Kubrick's Longtime Assistant Comes In From The Cold In 'Filmworker'
Leon Vitali was a young and talented British actor on the rise when he signed his soul away to Stanley Kubrick. He'd just given a magnetic performance as the spoiled, seething yet sensitive Lord Bullingdon in the director's droll period epic Barry Lyndon (1975), and offers were pouring in. Instead of acting on them, Vitali decided he'd rather become Kubrick's devoted assistant. He had been lucky enough to earn the good graces of a true master, he reasoned, and you don't let true masters out of your life. Instead, Vitali allowed Kubrick to subsume him into his.
The documentary Filmworker presents itself as a kind of tribute to Vitali's breed: Jacks-of-all-trades on movie sets who do a little bit of everything for their bosses, from location scouting to color correction, for at most a tiny nod of acknowledgment at the film's end. There's a clever spin on the end credit sequence to that effect. But as the movie details the kind of absurdly time-consuming, frequently degrading tasks that Kubrick demanded his young protégé perform in order to remain in his favor, it also becomes a dark meditation on the cost that an artistic temperament can exert on a life. Sure, we all say we'd like to be in the presence of genius. But what if genius demands that you run around London looking for video stores promoting their movies, recut different trailers for every international market and rig a closed-circuit TV to broadcast their dying pets in every room of their house?
On the other hand, if your only metric for a life well spent is artistic output, then Vitali has been blessed. From the time he joined Kubrick's company in 1975 to the master's death in 1999, he aided in the production of three masterpieces, each a testament to their creator's cold and remorseless view of human nature: The Shining, Full Metal Jacket and Eyes Wide Shut.
Filmworker dutifully devotes passages to all three, and includes plenty of trivia for Kubrickians to obsess over, including details on how Vitali coached the young Danny Lloyd on the set of The Shiningand helped promote R. Lee Ermey from a consultant on Jacketto its spittle-flecked centerpiece as the explosive insult king Sergeant Hartman. (Ermey pops up, too, shortly before his death.) Plus, guess who was under some of those masks in the Eyes Wide Shutorgy sequence.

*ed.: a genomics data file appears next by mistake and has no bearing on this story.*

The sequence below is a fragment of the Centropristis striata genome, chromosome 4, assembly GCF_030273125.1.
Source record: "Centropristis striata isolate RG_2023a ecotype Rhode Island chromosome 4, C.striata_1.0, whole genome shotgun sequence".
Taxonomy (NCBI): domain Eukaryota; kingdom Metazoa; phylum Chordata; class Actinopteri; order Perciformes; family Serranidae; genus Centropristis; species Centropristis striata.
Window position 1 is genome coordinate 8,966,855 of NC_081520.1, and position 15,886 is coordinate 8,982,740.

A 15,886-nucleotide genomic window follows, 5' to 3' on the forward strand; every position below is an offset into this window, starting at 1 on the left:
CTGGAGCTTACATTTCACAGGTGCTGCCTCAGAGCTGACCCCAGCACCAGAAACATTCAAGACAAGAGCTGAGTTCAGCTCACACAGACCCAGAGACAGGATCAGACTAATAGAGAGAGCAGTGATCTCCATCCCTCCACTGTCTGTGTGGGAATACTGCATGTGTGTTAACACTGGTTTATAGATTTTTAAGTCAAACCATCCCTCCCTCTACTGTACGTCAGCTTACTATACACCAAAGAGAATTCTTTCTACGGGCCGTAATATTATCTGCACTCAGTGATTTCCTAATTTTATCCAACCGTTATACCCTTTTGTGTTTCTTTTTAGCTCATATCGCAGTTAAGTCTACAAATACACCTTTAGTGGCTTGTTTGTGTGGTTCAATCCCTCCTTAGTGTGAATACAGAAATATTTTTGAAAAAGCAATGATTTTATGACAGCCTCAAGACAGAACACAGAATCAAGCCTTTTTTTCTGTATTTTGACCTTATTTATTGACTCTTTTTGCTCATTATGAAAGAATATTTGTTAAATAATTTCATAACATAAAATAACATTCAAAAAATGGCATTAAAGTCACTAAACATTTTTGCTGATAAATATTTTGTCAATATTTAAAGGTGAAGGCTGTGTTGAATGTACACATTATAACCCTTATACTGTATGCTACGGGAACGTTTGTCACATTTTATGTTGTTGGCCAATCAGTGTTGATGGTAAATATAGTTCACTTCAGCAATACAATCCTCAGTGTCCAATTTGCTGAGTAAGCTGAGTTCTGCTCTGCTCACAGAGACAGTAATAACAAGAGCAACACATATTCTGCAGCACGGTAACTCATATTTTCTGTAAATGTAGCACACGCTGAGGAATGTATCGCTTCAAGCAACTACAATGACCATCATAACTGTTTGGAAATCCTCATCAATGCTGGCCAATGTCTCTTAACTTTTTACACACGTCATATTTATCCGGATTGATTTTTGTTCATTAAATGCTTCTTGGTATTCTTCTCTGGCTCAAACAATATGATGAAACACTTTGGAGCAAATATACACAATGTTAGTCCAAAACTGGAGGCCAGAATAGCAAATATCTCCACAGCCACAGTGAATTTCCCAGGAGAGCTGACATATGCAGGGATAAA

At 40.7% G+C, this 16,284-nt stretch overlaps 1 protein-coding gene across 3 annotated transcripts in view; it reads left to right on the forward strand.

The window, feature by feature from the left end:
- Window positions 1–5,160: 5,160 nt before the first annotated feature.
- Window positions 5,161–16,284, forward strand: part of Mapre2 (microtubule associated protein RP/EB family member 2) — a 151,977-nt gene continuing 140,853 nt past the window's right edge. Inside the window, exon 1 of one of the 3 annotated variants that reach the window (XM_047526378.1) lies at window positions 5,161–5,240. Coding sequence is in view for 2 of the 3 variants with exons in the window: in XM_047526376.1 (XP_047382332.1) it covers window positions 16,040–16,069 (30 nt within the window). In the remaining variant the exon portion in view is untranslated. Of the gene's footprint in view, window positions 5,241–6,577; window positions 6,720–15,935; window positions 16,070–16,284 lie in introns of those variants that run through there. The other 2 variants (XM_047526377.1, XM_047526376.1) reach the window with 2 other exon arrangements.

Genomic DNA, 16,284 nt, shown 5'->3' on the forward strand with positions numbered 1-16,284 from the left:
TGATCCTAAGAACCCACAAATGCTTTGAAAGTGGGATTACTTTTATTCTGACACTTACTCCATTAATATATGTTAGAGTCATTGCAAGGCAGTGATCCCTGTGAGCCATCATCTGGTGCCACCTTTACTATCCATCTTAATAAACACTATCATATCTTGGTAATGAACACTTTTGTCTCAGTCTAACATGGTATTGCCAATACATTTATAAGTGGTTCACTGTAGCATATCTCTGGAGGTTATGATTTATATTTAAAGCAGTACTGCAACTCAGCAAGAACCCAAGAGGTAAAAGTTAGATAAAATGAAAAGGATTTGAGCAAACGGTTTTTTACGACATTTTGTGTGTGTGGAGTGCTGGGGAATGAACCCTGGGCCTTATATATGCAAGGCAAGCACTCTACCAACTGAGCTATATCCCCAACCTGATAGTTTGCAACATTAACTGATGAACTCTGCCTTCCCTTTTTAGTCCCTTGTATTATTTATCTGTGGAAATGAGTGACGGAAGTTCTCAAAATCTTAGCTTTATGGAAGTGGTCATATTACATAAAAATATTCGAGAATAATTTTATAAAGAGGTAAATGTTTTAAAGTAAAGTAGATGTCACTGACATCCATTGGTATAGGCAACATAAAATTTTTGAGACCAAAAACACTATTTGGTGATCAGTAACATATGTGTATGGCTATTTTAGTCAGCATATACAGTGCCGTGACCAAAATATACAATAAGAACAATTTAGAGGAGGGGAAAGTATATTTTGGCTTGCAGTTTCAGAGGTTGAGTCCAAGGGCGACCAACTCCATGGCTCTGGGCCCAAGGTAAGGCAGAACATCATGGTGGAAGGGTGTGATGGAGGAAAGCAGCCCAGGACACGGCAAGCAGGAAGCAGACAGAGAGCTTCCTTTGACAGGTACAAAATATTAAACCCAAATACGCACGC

Director Tony Zierra uses the film-nerd bait to Trojan Horse the melancholy and despair these works and their maker visited upon Vitali over the years. We can't help but see our hero through Kubrick's eyes, as an awestruck and easily manipulated young soul whose full-throttle passion — a passion that clearly distinguished him from most of the bone-dry leading men in Kubrick's films — could be easily channeled into cult-like devotion. There was a bit of prophecy to their first time on set together, when Kubrick instructed Barry Lyndonstar Ryan O'Neal to actually hit Vitali, hard, during a fight scene.
Such line-crossing would become common. Sixteen-hour days, working through weekends, phone calls at all hours of the night: These were the normal state of affairs, while compliments and apologies were doled out so rarely that today Vitali fondly remembers every small head nod. All to keep him in check, to make him believe he was only good enough to serve the director. Kubrick's treatment also alienated Vitali socially: Other cast and crew interviewed here attest that they treated him like a spy on set, and Kubrick sometimes sent him to fire people in his stead.
As an interviewee, Vitali is a curious breed. Gaunt and fidgety, often adorned with a bandanna, he waxes endlessly about Kubrick's films but doesn't offer much in the way of introspection — he believes in his career choice wholeheartedly, never bothering to wonder if perhaps he'd been treated unfairly by either Kubrick himself or the larger film-industry apparatus that completely overlooked his part in the director's enshrinement. So it is that, in the two decades since Kubrick's death, Vitali has had little else to do but safeguard his former boss's legacy, continuing to supervise new transfers and special screenings of his back catalog; a cycle that could continue, theoretically, until the end of time. He has to borrow money from his children to make ends' meet because working night and day for Kubrick had failed to secure him a livable savings.
Vitali's reward for decades of devotion? A complete cold shoulder from Hollywood: First, when Warner Brothers slapped together an unauthorized DVD transfer of the Kubrick catalog to cash in on his death, and then in 2012 when the Los Angeles County Museum of Art put together a "complete" Kubrick retrospective without so much as phoning him. Watching Filmworkeras a cinephile, it's easy to be awed by the Zen-like devotion of Vitali's life's work. But it's also possible to be simultaneously filled with rage at the way people like him are simply left to run endlessly on their hamster wheels. You get the sense that had Kubrick so much as taken a passing interest in his assistant's affairs, Vitali might be leveraging his vast knowledge of every corner of the production experience to make films on his own today.
The fact that Filmworkeritself is rather shoddily made, with poor sound mixing and most interviews conducted in less-than-ideal conditions, is either yet another insult to Vitali or a perversely fitting framework for the story of someone who gave his life in service of an unattainable perfection. One thing the film doesn't tell us, though, is whether Kubrick himself would have enjoyed watching it.
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